Emerging Leaders Programs as well as the Peer Leadership Initiative. She focuses on developing student leaders and wants them to feel challenged, accepted and supported in all three programs, she said.
A native of Burlington, Vermont, Halligan graduated from Chatham College in Pittsburgh, Pennsylvania with bachelor’s degrees in music (vocal performance) and psychology. She earned her Masters in Higher Education Student Affairs Administration from the University of Massachusetts-Amherst.
Halligan was living outside of New York when she and her husband decided to move to the Richmond area to be closer to their family.
Why did you decide to work with VCU?
I have always been in love with public universities and the access to education they provide for students. Luckily for me, VCU had a few positions open and I applied quickly. I was hired to work as a student leadership coordinator in 2014, and although it was a step back in my professional career to make this move for my family, I loved the transition to VCU, the community and students. VCU is a special place. That’s what kept me here for eight years.
What do you like most about your job?
Working in higher education in student engagement is rewarding because it is a cornerstone of student success in college. An engaged student will be a successful student. I enjoy spending time engaging and supporting students in our programs, challenging them in the classroom, and helping them apply their leadership knowledge to their activities outside of the classroom. What I enjoy most about my job is seeing our students graduate and knowing that we were a small part of their future success.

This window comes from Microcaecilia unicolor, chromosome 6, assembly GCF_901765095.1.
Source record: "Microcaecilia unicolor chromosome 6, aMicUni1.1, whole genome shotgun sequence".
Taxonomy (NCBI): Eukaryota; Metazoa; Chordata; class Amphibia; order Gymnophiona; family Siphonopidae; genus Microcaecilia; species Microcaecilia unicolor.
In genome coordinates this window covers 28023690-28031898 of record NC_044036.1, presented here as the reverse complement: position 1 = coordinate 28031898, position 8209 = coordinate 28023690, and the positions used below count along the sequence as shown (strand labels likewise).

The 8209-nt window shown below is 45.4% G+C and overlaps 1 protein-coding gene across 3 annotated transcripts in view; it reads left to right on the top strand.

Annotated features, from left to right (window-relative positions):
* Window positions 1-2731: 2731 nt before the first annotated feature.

What does a typical day look like for you?
No workday in student affairs is typical. My team oversees three top-level programs, and we spend a lot of time supporting our students both in person and administratively. On a normal day, you will see me in the classroom teaching our “Foundations of Leadership Studies” course (UNIV270) to our first-year students in the Emerging Leaders program. Ultimately, I plan programs, support our team of assistant directors, work on recruitment efforts, connect with alumni, and find ways to strategically position our programs for expansion and more. great successes.
What part of your job can be difficult?
As we continue to adapt to the ever-changing pandemic environment, it has been difficult to anticipate the needs of our students. Some students have spent the past two years in high school with varying levels of engagement or access to in-person activities. Our upper class students have had a variety of experiences and are adjusting to a more “normal” experience as a student. We’ve found that students are still in survival mode and engagement outside of the classroom is less of a priority than before…and I get it. It’s hard to commit to something when you don’t know what the next few months will bring. It has been a challenge to engage students in programs that might take longer, despite knowing the positive impact. Changing our programs to accommodate the changing priorities of a VCU student during the pandemic is exhilarating and exhausting. I am grateful to have the time and the platform with our students to engage, learn and adapt as needed.